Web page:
We’ve all heard the phrase “Justice is blind.” While many of us question whether that adage is as true in practice as it is in theory, certain cases make us realize that the law can be blind to the bright line distinction between right and wrong.
For example, if a prisoner is sexually assaulted by prison guards, shouldn’t he be able to hold the government accountable? Last year, the Third Circuit Court of Appeals concluded that, if the assault didn’t occur during an arrest, search, or seizure, such a claim wasn’t cognizable.
Next week, the Supreme Court will review the matter to decide whether the Federal Tort Claims Act (FTCA) waives sovereign immunity for the intentional torts of prison guards when they are acting within the scope of their employment, but not exercising authority to “execute searches, to seize evidence, or to make arrests for violations of federal law.”
Lambda Legal explains the allegations behind the claim:
Following a sexual assault by a prison staff member and threats against him, Kim Millbrook was transferred in March 2010 from the federal prison in Terre Haute, Ind., to another facility in Lewisburg, Pa., according to court papers filed by him. He claims that after he told Lewisburg prison authorities of his history and need for protection, he was placed with violent cellmates who attacked him within days of his arrival. Millbrook claims that an officer brought him to an underground area outside the range of security cameras, where one officer held him in a chokehold and another forced Millbrook to perform oral sex, while a third stood watch. The officers threatened to kill him if he told anyone of the assault, he says.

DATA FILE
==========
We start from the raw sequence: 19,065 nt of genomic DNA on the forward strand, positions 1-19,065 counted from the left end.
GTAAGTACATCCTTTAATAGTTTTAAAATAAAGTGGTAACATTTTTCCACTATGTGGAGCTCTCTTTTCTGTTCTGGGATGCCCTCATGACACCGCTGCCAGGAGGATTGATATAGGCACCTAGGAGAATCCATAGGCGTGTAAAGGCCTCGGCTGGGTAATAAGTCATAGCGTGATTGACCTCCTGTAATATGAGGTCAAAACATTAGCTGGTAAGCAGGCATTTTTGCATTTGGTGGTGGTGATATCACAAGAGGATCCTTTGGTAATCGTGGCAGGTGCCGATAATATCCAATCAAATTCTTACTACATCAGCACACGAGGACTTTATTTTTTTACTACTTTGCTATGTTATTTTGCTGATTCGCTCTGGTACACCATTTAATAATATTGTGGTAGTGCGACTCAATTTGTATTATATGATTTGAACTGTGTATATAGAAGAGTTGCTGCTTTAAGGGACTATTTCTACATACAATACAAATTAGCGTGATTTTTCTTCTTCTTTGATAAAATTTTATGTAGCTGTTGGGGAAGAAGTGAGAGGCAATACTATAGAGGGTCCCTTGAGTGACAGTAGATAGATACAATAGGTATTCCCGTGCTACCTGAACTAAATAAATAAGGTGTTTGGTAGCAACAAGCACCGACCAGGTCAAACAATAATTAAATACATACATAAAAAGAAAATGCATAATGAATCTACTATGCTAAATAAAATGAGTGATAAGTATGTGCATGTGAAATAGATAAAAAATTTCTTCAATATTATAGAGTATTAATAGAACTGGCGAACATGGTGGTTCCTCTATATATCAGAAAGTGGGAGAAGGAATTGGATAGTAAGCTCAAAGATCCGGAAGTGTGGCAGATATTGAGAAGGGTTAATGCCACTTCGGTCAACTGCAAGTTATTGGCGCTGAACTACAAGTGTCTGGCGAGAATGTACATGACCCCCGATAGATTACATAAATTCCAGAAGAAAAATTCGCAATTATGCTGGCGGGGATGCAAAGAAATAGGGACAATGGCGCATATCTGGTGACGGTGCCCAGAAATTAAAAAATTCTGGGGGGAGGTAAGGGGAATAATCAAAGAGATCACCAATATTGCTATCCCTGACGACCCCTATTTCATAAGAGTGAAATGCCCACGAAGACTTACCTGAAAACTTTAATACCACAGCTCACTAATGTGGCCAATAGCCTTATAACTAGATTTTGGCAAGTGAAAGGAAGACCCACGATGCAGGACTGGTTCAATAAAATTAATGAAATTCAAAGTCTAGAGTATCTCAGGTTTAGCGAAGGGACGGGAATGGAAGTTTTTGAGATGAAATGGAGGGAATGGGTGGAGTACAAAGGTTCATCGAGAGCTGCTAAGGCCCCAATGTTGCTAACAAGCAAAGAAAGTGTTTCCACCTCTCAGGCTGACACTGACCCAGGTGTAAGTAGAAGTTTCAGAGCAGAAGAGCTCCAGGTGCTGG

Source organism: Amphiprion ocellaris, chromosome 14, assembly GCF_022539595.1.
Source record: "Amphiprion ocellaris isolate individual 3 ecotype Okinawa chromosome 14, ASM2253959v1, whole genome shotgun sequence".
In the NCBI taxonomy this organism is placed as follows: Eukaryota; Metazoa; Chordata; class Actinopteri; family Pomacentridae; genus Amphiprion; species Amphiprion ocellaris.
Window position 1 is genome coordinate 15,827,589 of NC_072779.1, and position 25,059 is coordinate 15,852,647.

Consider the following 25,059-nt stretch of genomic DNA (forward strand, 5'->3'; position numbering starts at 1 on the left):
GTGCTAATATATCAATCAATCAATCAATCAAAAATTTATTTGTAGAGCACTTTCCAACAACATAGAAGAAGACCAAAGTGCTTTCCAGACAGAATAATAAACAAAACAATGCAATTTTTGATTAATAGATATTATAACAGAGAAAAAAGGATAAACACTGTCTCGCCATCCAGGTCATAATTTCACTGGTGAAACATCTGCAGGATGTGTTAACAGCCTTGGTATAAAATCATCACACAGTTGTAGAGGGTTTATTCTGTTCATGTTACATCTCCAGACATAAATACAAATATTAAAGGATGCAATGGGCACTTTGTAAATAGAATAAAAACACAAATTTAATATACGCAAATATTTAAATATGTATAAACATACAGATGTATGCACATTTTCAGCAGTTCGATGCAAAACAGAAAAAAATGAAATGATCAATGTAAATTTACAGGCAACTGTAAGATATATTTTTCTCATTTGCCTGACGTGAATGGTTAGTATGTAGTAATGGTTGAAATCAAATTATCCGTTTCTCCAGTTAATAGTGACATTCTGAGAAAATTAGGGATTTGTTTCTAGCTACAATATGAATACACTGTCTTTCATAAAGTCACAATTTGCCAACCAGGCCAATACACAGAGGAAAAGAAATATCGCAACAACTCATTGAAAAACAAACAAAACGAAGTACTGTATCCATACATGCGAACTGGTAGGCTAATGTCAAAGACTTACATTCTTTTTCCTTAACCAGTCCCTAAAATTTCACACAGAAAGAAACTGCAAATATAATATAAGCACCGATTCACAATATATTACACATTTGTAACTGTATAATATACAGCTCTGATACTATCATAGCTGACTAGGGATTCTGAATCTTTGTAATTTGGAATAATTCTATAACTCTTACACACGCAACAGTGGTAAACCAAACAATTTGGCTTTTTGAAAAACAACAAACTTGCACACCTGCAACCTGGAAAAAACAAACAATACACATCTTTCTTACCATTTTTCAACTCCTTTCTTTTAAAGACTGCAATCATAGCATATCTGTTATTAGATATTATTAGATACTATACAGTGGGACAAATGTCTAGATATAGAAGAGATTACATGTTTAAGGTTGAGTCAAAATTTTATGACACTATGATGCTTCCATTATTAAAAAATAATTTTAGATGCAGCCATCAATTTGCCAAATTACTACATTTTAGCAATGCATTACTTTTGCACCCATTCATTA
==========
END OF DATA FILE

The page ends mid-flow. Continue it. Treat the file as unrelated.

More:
Millbrook sued the government, but the district court and the Third Circuit Court of Appeals agreed that Millbrook’s suit was barred under the FTCA.
In rejecting Millbrook’s “troubling” claims, the Third Circuit wrote that the U.S. is generally not liable for intentional torts of its employees under the FTCA, except for certain intentional torts committed by investigative or law enforcement officers. Since its 1986 ruling in Pooler v. U.S, the appellate court has limited claims that arise under 28 U.S.C. §2680(h) to cases in which an intentional tort is committed by a law enforcement or investigative officer while executing a search, seizing evidence, or making arrests for violations of federal law.
Though the feds initially argued that Millbrook was not entitled to recovery, the Solicitor General’s office has since changed its tune. SCOTUSblog reports that Solicitor General Donald B. Verrilli, Jr., informed the Court in December that the government will argue that the Third Circuit’s decision should be reversed. (King & Spaulding partner Jeffrey S. Bucholtz has been appointed to defend the Third Circuit’s ruling.)
Justice may be blind, but maybe nine justices will be able to see a remedy for Millbrook.
- High Court to Consider 10 Cases in February (FindLaw’s Supreme Court Blog)
- Supreme Court Grants Prisoner’s Longshot, Handwritten Petition (FindLaw’s Decided)
- Family Can Sue for Wrongful Raid Under Tort Claims Act (FindLaw’s Ninth Circuit Blog)